Hemp cars are nothing new, depending on whom you ask. The idea is widely attributed to Henry Ford, who in 1941 built a car with hemp paneling. Unfortunately the next 70 years were not kind to American hemp, and Ford’s revolutionary idea became a historical oddity, remembered only by hemp enthusiasts. But that may be changing, and Renew Sports Cars is looking to reintroduce the idea originally attributed to Henry Ford. “He was the inspiration, because he had built that car with a body made out of hemp plants, and I thought, man, I’ve got to do the same thing. This could start something important,” says Bruce Dietzen, the project designer and founder of Renew. Dietzen’s love of classic sports cars led him to research environmentally friendly options after he retired to the Florida Keys, and this pursuit led him to find Henry Ford’s demonstration. It was a natural fit, although Dietzen says he didn’t have much exposure to the many applications of hemp, the environmentally friendly side of it drew him in.

by DJ Reetz

started Renew with the hopes of producing a car that would actually remove carbon from the atmosphere, as hemp naturally does when it grows. “It actually sounds kind of weird, but we wouldn’t have the world crisis that we have right now if we would of listened to Henry Ford in 1941,” he says. “If everybody was driving around cars that were made out of plants and burning fuel that was made out of plants, we wouldn’t have the global warming situation right now. And of course, the plant they would have chosen most often would have been hemp.” Dietzen secured a supply of hemp from Hemp Traders in California and taught himself how to manufacture car bodies using sheets of hemp fiber and resin. With just a handful of people on staff at Renew, including a manufacturing apprentice, Dietzen managed to create a hemp body that he attached to the frame of a Mazda Miata, creating the prototype and the car that he currently drives. “Basically I spent every penny I had to finish the car,” he says.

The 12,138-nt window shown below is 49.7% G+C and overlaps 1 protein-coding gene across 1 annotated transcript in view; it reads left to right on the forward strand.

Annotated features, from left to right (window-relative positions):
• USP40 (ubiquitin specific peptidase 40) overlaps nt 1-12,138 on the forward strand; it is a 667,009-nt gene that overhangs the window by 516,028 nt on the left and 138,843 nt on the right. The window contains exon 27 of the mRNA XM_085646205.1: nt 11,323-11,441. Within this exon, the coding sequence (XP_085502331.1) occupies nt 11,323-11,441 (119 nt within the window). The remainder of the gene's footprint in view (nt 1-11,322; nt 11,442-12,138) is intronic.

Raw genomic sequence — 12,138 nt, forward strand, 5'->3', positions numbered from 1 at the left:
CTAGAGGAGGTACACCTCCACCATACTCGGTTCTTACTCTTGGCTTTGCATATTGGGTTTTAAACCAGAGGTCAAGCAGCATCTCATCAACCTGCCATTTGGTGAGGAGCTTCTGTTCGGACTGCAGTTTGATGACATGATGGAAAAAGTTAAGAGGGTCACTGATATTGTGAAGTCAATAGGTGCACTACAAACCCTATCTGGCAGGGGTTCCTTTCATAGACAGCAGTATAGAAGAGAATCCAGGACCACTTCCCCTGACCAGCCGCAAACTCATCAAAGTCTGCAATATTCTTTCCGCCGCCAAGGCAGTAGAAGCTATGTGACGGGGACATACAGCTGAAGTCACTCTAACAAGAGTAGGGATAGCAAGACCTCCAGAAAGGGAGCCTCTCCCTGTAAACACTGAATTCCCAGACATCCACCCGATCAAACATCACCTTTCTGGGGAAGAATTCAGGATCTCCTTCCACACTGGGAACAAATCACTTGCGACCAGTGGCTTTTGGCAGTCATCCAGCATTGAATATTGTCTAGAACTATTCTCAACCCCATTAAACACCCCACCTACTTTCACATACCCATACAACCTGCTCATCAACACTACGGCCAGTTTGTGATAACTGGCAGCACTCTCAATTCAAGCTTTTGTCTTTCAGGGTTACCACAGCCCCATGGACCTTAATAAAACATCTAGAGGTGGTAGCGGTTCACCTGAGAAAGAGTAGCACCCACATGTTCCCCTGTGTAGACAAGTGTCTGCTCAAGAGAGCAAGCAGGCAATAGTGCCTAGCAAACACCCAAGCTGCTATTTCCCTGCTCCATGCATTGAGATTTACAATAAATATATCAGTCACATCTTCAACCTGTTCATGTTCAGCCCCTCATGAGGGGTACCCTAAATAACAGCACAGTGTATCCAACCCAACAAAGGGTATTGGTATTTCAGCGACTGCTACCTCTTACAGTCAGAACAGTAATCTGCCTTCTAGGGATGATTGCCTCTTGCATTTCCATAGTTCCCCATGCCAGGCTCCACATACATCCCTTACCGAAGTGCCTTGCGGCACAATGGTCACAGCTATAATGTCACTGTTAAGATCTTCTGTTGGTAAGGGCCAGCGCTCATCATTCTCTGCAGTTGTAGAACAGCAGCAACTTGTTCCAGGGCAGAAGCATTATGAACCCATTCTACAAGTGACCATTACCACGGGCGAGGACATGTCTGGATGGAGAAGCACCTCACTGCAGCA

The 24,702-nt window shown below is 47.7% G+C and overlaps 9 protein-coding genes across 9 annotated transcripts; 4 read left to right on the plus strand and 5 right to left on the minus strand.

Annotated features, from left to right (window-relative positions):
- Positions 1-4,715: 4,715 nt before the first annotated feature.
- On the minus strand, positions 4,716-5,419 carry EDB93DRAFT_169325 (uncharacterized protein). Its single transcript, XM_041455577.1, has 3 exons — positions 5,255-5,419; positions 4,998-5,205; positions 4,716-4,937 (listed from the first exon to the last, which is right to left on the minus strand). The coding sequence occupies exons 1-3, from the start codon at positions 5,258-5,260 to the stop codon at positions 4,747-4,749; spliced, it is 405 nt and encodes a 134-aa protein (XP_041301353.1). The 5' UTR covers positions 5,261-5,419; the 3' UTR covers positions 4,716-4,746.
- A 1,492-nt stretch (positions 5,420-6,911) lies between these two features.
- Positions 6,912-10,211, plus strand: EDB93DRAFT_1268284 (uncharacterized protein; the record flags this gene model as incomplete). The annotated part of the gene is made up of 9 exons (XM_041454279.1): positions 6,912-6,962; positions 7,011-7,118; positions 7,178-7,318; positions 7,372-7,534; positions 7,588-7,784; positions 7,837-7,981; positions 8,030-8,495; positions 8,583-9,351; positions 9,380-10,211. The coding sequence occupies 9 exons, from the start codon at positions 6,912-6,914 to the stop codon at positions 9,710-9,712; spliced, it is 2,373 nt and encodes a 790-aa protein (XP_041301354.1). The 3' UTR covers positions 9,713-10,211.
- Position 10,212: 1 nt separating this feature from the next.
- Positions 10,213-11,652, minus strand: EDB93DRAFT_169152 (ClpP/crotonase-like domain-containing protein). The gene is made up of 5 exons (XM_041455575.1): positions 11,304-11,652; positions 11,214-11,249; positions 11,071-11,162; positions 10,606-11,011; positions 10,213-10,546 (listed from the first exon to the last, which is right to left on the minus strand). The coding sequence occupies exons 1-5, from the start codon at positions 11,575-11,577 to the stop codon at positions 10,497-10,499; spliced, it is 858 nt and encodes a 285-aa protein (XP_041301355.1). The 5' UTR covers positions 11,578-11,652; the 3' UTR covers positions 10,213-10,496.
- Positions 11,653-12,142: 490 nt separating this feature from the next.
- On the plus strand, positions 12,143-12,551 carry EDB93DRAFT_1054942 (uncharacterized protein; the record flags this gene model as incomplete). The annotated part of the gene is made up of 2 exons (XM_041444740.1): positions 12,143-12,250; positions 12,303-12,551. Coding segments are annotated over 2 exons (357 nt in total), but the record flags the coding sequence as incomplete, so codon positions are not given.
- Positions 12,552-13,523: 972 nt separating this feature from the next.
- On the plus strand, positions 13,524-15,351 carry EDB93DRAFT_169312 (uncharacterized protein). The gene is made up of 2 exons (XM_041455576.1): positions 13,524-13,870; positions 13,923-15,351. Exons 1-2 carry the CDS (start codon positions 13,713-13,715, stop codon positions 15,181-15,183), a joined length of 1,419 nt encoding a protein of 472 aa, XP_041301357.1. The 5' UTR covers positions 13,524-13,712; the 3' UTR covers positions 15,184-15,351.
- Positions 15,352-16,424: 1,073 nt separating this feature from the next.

“It’s something that just got more and more important to me after I moved to the Florida keys. We live in a place that’s probably one of the more vulnerable areas in the world in terms of sea level rise,” he says.

Reactions to the car have been largely positive, and the confusion about the differences between hemp and marijuana has garnered its share of gawkers. “I can’t tell you how many people say, ‘Wow, could you smoke it?’” says Dietzen. Still, most people are thrilled by the idea of the cars sustainability.